A San Diego employee who is taking on his or her first job after graduating college may be expected to sign an employment agreement of some sort before starting work. This agreement may discuss the employee’s access to stock options, which employers may but not have to offer to their employees.
Basically, and as the name implies, a stock option allows an employee the opportunity to buy shares in a company’s corporate stock. The reason this option is an advantage to an employee who might otherwise be able to buy the stock on the open market for the listed price of that day is that the price of the stock offered under the option is fixed, and this fixed price is called the exercise price.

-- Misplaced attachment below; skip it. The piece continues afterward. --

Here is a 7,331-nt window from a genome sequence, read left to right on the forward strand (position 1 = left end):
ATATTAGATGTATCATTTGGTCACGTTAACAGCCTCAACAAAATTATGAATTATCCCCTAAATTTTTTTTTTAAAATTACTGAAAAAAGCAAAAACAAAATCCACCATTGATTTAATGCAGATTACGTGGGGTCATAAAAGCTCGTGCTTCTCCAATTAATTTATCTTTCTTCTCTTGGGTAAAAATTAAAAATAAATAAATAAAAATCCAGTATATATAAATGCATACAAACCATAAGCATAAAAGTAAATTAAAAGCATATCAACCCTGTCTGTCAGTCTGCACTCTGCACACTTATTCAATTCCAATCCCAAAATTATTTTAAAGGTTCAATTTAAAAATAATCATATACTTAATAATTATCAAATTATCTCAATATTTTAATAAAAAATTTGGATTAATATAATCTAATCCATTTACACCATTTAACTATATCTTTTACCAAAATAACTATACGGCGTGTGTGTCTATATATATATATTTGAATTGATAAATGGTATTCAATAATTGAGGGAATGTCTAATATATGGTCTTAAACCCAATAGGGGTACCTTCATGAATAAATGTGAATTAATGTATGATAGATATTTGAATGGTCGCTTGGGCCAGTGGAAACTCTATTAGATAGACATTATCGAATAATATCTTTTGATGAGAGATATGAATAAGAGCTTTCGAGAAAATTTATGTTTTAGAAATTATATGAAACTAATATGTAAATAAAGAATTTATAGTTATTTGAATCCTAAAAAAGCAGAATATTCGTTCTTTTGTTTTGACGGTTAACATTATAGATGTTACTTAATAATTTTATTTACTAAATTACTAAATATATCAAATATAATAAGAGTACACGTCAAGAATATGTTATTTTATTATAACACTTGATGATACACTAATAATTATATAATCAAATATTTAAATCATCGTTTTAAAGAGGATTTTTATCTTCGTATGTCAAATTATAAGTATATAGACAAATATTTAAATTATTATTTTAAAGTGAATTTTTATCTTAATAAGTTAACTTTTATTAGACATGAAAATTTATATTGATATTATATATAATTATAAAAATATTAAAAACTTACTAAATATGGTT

The idea would be for an employee to exercise his or her option to buy stock and thereby invest in the company when the exercise price is lower than what the stock is trading at on the open market. If for example, the employee buys 300 shares of stock at the exercise price of $10 a share, but each share is trading at $15 a share, then the employee can presumably go sell what she bought for $3,000 on the open market for $4,500.
Obviously, both a company and an employee have a lot of risk to account for when it comes to stock options. It is therefore no surprise that the parts of an employee’s contract that cover stock options can be complicated. Moreover, disputes can arise when an employer does not want to allow an employee to use a stock option but the employee feels entitled to do so.
It is therefore important for California employees to have a good understanding up front as to what exactly their rights under a promise of stock options really are. Oftentimes, an experienced employment law attorney with knowledge of how employee benefits work can be of valuable assistance in getting a good understanding of these rights.